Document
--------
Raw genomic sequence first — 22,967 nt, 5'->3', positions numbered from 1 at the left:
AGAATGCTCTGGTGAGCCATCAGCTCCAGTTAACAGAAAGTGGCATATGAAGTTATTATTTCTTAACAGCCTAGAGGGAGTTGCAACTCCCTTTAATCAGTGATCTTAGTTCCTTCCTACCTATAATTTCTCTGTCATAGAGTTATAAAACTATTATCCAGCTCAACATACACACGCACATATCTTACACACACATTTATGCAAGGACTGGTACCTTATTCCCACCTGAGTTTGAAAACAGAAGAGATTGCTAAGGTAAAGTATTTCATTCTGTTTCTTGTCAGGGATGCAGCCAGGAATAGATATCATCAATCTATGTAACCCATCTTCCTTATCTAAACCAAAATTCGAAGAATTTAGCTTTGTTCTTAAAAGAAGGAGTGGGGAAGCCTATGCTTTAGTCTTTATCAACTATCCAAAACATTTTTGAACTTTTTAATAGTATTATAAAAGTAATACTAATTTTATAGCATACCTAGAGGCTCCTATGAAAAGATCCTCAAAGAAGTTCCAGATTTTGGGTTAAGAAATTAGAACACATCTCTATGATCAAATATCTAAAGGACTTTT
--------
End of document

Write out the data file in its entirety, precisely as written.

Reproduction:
Raw genomic sequence first — 22,967 nt, 5'->3', positions numbered from 1 at the left:
AGAATGCTCTGGTGAGCCATCAGCTCCAGTTAACAGAAAGTGGCATATGAAGTTATTATTTCTTAACAGCCTAGAGGGAGTTGCAACTCCCTTTAATCAGTGATCTTAGTTCCTTCCTACCTATAATTTCTCTGTCATAGAGTTATAAAACTATTATCCAGCTCAACATACACACGCACATATCTTACACACACATTTATGCAAGGACTGGTACCTTATTCCCACCTGAGTTTGAAAACAGAAGAGATTGCTAAGGTAAAGTATTTCATTCTGTTTCTTGTCAGGGATGCAGCCAGGAATAGATATCATCAATCTATGTAACCCATCTTCCTTATCTAAACCAAAATTCGAAGAATTTAGCTTTGTTCTTAAAAGAAGGAGTGGGGAAGCCTATGCTTTAGTCTTTATCAACTATCCAAAACATTTTTGAACTTTTTAATAGTATTATAAAAGTAATACTAATTTTATAGCATACCTAGAGGCTCCTATGAAAAGATCCTCAAAGAAGTTCCAGATTTTGGGTTAAGAAATTAGAACACATCTCTATGATCAAATATCTAAAGGACTTTT